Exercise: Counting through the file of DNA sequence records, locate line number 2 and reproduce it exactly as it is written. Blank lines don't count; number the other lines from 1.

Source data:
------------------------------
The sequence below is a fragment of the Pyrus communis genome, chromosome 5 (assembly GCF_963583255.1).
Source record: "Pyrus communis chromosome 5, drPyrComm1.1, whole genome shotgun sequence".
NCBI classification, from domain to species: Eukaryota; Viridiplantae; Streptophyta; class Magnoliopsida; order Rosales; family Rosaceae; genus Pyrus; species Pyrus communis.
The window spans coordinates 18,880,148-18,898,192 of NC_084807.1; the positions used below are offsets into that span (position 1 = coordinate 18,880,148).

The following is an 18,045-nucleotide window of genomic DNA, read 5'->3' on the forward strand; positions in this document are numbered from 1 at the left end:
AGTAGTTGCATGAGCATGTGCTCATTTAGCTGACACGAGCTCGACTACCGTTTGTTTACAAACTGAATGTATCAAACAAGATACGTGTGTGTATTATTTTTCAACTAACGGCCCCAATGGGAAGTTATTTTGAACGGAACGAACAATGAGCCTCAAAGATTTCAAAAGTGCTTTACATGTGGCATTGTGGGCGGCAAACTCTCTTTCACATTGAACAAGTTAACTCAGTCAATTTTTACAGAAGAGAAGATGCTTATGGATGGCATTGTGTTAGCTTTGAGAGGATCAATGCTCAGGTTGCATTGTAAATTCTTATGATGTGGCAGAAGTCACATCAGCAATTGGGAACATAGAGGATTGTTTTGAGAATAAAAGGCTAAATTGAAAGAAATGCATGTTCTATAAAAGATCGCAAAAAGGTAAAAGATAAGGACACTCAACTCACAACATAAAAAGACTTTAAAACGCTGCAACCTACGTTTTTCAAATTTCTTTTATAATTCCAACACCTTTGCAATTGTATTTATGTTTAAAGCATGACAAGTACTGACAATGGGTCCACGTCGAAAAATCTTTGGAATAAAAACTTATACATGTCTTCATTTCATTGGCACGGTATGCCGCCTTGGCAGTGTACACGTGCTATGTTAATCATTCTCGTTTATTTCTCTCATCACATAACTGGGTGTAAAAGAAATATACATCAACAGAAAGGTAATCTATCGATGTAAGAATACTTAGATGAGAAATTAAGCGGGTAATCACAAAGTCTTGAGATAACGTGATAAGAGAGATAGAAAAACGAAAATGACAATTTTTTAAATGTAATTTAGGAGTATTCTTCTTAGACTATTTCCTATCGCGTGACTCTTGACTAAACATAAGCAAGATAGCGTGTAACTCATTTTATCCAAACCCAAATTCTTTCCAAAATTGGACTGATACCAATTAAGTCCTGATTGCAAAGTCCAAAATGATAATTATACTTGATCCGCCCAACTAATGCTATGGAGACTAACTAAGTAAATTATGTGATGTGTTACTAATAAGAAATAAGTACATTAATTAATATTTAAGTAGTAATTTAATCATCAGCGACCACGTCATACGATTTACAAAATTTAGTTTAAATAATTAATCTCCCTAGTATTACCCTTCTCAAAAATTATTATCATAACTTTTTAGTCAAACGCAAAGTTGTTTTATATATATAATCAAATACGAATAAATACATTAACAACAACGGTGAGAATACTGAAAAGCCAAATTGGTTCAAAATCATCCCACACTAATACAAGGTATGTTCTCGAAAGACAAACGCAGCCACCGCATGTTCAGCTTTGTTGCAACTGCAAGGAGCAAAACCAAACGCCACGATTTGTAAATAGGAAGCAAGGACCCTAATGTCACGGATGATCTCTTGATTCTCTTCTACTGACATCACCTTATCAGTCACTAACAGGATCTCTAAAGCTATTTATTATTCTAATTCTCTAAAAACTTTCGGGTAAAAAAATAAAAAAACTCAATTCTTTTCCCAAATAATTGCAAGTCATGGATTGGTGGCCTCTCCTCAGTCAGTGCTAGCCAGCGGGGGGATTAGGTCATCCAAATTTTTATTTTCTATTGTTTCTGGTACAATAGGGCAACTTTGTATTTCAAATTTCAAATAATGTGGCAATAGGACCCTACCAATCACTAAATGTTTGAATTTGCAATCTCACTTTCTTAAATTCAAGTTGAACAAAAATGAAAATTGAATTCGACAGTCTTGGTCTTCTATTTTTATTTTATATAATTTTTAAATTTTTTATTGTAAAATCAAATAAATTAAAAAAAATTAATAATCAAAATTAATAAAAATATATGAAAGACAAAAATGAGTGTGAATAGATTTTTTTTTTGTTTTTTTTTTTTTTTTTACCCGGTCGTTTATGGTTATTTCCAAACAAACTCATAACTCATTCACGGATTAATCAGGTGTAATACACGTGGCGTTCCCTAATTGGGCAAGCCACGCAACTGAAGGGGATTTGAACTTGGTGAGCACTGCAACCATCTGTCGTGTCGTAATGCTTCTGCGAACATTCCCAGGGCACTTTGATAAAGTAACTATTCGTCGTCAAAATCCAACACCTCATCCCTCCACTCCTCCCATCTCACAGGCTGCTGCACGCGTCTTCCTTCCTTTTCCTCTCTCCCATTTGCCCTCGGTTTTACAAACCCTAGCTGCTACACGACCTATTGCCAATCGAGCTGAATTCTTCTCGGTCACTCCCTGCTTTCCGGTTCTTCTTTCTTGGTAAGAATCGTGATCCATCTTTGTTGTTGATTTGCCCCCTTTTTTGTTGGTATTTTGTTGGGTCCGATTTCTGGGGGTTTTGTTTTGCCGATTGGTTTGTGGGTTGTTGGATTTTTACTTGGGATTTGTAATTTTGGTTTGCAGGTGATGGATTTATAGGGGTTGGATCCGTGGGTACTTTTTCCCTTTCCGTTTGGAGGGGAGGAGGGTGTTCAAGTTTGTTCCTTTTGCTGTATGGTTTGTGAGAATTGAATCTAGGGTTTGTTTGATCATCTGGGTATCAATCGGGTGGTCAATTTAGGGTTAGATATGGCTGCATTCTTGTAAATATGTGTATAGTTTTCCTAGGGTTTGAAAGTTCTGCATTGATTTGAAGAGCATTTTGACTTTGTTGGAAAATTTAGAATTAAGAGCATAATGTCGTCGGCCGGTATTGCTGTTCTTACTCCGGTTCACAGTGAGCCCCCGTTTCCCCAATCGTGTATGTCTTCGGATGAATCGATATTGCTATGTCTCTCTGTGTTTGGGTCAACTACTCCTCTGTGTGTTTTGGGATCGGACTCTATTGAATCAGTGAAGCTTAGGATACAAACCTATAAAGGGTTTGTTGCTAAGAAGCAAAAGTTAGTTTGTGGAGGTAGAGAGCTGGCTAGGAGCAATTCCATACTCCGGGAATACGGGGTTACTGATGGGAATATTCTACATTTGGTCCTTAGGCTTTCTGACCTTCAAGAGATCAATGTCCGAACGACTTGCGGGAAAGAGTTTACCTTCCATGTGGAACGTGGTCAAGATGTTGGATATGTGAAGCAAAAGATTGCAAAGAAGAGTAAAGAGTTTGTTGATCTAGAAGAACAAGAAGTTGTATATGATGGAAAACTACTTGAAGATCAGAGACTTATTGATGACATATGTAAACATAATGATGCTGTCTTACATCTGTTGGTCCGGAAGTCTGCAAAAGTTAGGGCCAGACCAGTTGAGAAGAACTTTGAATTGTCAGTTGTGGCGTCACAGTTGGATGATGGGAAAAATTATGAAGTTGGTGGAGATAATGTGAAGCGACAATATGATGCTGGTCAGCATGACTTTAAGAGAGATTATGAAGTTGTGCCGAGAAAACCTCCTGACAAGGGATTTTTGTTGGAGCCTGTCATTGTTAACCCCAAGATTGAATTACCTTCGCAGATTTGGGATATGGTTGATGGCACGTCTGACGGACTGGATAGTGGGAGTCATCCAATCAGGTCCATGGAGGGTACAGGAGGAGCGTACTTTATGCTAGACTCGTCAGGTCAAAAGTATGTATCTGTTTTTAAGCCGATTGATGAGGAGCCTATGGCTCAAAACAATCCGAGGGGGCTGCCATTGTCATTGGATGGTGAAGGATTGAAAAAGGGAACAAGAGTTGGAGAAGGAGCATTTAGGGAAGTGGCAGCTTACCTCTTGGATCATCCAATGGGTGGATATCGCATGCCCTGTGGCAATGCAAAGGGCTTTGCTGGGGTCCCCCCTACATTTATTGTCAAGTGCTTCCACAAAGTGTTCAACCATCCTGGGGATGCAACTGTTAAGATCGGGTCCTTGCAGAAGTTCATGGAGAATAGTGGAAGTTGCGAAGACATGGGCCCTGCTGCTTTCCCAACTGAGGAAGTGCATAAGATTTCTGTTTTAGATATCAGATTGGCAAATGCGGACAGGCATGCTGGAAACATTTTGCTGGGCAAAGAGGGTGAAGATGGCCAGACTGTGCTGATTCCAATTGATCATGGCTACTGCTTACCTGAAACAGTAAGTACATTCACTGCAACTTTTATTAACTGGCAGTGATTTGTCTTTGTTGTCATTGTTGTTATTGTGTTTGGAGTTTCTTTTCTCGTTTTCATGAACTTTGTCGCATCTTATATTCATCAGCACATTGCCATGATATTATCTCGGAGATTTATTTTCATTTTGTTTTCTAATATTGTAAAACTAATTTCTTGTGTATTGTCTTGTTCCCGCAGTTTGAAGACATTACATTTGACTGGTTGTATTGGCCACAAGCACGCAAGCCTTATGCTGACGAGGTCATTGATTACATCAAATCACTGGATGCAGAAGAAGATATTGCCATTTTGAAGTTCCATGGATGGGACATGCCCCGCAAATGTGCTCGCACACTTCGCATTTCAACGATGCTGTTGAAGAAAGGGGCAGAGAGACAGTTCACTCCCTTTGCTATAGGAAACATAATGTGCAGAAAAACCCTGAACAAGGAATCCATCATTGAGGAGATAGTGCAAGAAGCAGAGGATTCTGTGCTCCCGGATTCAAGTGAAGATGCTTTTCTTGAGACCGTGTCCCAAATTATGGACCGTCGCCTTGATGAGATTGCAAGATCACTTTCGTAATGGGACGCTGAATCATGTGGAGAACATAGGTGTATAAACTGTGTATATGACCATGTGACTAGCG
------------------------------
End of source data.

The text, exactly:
Source record: "Pyrus communis chromosome 5, drPyrComm1.1, whole genome shotgun sequence".